Though what follows demonstrates that such deep space environs are built from the same bones as the brief ending-as-beginning introduction to the void that the band provides, YOB, under the direction of guitarist and vocalist Mike Scheidt, and featuring bassist Aaron Reiseberg and drummer Travis Foster, demonstrates a fearlessness on this album that’s unrelated to the conventions and admonitions of doom metal. The plangent vocals with superb and searching tonalities tilting into syncopated guitar licks—balanced as they are against the sludge and slow death of life—propel this work well beyond genre, towards the universal.
While it’s almost impossible to talk about this version of YOB without referencing Scheidt’s near-death encounter with diverticulitis, suffice to say that the man is strong, is alive. He lived and what came out of him during that struggle and afterwards bears a canny resemblance to what we all must face. Translated into music, it is terribly beautiful but awesomely affecting. Certainly there is horror there, but also beauty and wonder.
Of course all of the above—and then some, compadres—was on my mind as I listened. After soaking up la neta for an hour, I praised Jah, took a deep breath and called Mike Scheidt on the telephone a few days before YOB was set to perform at Sister on Wednesday, Sept. 12 in the year 2018.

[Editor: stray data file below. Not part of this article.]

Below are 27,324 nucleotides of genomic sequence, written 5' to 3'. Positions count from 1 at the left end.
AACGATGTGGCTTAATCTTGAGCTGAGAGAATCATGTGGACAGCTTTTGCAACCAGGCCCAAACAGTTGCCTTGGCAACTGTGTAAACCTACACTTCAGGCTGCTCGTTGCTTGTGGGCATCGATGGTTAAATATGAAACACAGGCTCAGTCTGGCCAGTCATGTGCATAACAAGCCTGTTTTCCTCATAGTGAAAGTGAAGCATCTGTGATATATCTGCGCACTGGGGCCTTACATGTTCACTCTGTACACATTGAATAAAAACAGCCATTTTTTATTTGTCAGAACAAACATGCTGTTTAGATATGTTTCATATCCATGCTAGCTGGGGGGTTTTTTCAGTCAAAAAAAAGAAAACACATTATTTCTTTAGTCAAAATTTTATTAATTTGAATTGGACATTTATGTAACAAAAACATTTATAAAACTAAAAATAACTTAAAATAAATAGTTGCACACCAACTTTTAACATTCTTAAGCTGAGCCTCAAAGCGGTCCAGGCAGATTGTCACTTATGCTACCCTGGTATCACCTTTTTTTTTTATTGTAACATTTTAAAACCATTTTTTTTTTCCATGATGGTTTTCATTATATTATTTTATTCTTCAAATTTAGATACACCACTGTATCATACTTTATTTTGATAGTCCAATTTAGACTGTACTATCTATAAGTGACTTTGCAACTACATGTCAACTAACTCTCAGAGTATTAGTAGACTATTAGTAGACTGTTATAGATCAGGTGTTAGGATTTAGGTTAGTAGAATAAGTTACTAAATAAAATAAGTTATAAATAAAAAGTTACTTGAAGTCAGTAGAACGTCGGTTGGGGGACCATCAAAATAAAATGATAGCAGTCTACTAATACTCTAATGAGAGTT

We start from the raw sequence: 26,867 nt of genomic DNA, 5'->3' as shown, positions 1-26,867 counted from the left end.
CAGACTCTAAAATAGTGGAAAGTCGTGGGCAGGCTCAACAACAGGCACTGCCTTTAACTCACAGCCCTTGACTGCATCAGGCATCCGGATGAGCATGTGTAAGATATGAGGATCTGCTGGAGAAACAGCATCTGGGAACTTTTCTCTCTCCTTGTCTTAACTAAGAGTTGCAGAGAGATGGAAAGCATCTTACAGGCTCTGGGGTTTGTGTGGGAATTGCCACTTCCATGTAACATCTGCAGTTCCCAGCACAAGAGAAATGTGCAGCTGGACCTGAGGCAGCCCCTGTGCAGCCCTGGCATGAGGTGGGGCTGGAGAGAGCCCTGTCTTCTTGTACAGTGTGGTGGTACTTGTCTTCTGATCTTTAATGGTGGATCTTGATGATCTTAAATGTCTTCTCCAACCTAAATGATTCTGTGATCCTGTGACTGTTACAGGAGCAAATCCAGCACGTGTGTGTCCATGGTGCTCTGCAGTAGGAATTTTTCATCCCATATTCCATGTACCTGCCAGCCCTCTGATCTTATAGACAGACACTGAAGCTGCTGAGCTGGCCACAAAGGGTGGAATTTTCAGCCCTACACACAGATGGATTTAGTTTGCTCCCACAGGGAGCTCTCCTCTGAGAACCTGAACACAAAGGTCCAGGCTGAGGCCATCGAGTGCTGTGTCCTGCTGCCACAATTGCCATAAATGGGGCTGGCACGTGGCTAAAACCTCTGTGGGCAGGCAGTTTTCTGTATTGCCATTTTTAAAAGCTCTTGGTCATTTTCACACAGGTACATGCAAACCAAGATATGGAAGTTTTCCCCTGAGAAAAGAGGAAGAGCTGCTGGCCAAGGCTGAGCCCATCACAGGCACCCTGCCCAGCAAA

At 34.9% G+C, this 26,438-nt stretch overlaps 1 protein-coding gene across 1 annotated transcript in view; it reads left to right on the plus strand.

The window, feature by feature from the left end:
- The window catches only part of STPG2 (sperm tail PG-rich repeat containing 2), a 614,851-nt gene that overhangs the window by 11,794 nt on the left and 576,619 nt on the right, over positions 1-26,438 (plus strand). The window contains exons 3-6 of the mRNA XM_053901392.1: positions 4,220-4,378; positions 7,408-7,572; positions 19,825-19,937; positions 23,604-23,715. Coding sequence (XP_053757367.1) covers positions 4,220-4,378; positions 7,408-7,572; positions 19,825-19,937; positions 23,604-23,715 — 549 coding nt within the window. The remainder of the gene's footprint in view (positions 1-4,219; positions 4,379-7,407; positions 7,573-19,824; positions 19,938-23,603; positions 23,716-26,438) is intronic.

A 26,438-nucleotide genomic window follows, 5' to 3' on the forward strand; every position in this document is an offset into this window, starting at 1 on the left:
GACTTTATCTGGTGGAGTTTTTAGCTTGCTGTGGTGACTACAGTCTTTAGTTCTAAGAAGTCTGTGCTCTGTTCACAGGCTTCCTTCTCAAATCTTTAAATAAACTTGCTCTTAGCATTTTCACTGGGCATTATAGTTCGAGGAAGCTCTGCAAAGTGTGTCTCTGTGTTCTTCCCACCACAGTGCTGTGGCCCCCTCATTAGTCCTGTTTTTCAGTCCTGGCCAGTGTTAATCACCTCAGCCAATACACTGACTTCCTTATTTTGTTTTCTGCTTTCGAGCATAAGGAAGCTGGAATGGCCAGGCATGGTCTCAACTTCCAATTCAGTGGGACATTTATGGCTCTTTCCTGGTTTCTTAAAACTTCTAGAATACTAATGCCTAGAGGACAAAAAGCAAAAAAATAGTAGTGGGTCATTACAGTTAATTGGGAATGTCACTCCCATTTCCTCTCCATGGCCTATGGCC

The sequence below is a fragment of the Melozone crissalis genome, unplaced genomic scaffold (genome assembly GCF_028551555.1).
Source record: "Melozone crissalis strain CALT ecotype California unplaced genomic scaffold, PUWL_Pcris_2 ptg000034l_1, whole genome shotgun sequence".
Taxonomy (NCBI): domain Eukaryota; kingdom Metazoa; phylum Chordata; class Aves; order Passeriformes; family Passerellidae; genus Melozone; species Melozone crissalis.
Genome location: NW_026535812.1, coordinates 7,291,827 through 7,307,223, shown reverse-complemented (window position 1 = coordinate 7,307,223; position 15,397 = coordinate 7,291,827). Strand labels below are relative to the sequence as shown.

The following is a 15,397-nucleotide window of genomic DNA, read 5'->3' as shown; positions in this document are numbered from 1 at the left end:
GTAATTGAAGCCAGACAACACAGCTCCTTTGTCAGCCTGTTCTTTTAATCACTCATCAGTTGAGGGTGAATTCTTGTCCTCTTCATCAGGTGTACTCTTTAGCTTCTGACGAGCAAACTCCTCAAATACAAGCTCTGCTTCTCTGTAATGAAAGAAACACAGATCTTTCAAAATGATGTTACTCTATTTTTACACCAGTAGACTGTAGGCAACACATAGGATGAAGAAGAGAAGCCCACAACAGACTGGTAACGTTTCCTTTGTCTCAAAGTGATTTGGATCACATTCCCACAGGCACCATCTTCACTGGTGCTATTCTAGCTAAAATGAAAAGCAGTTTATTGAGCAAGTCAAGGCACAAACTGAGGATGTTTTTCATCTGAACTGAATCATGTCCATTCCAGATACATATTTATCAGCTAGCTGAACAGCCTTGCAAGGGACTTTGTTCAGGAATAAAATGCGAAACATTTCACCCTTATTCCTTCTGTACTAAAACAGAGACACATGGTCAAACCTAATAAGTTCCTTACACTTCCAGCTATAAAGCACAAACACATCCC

Weekly Alibi: Could I please speak to Mike Scheidt?
Mike Scheidt: This is him.
Hey, Mike, it’s August March, the music critic at Weekly Alibi, in Albuquerque.
Hi! Nice to make your acquaintance, how are you man?
I’m good, how are you?
I’m okay. That exchange reminds me of a Beastie Boys’s song called “Paul Revere” [both laugh]. What I really wanted to talk to you about though is your new album.
I read some on this and discovered that Our Raw Heart marks a real watershed moment for YOB both in perspective and in the sound you found. Tell our readers a bit about that, please.
Well. I know for us there were some times when we weren’t sure if we were going to continue being a band. It took some time for us to realize that we were going to continue and that realization brought with it new perspectives for us, as a whole. I went through some perspective shifts as well, having gone through some acute times when I was literally feeling deathly. All of that informed how we approached the new music, how we worked in the studio and how we’ve been a band since that. It’s not like the change is drastic, but there’s no one who could listen to our new album without feeling YOB. The lyrical content is not that much different than anything I’ve written before. I do think that the new album does what we’d want any new work to do: It fits in our lineage but is something that feels new. We’re pushing ourselves musically.